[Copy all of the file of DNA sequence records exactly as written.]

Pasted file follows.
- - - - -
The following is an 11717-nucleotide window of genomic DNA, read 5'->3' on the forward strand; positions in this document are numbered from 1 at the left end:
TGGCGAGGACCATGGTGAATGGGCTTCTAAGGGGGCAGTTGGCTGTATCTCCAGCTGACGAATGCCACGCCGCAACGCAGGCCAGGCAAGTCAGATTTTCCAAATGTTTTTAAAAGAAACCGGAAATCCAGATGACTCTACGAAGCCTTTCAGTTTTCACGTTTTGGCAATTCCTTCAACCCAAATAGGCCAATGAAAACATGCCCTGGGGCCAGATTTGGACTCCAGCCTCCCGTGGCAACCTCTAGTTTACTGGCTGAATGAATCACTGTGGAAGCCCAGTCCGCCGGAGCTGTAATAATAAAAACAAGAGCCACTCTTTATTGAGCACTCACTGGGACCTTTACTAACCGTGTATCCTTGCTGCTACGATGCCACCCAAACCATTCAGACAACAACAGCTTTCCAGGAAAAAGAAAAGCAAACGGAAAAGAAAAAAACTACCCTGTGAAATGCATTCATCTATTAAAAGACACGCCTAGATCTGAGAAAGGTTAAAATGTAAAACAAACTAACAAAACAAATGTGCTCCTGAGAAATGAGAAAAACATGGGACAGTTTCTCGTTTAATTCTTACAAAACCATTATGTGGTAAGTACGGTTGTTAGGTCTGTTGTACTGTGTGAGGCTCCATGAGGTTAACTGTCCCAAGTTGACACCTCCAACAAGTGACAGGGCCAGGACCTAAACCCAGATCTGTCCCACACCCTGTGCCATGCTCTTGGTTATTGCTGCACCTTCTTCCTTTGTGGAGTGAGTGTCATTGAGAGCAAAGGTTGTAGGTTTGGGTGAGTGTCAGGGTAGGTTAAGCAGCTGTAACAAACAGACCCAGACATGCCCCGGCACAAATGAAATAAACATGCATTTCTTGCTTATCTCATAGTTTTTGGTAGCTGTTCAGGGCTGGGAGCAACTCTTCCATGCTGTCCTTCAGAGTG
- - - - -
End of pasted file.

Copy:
The following is an 11717-nucleotide window of genomic DNA, read 5'->3' on the forward strand; positions in this document are numbered from 1 at the left end:
TGGCGAGGACCATGGTGAATGGGCTTCTAAGGGGGCAGTTGGCTGTATCTCCAGCTGACGAATGCCACGCCGCAACGCAGGCCAGGCAAGTCAGATTTTCCAAATGTTTTTAAAAGAAACCGGAAATCCAGATGACTCTACGAAGCCTTTCAGTTTTCACGTTTTGGCAATTCCTTCAACCCAAATAGGCCAATGAAAACATGCCCTGGGGCCAGATTTGGACTCCAGCCTCCCGTGGCAACCTCTAGTTTACTGGCTGAATGAATCACTGTGGAAGCCCAGTCCGCCGGAGCTGTAATAATAAAAACAAGAGCCACTCTTTATTGAGCACTCACTGGGACCTTTACTAACCGTGTATCCTTGCTGCTACGATGCCACCCAAACCATTCAGACAACAACAGCTTTCCAGGAAAAAGAAAAGCAAACGGAAAAGAAAAAAACTACCCTGTGAAATGCATTCATCTATTAAAAGACACGCCTAGATCTGAGAAAGGTTAAAATGTAAAACAAACTAACAAAACAAATGTGCTCCTGAGAAATGAGAAAAACATGGGACAGTTTCTCGTTTAATTCTTACAAAACCATTATGTGGTAAGTACGGTTGTTAGGTCTGTTGTACTGTGTGAGGCTCCATGAGGTTAACTGTCCCAAGTTGACACCTCCAACAAGTGACAGGGCCAGGACCTAAACCCAGATCTGTCCCACACCCTGTGCCATGCTCTTGGTTATTGCTGCACCTTCTTCCTTTGTGGAGTGAGTGTCATTGAGAGCAAAGGTTGTAGGTTTGGGTGAGTGTCAGGGTAGGTTAAGCAGCTGTAACAAACAGACCCAGACATGCCCCGGCACAAATGAAATAAACATGCATTTCTTGCTTATCTCATAGTTTTTGGTAGCTGTTCAGGGCTGGGAGCAACTCTTCCATGCTGTCCTTCAGAGTG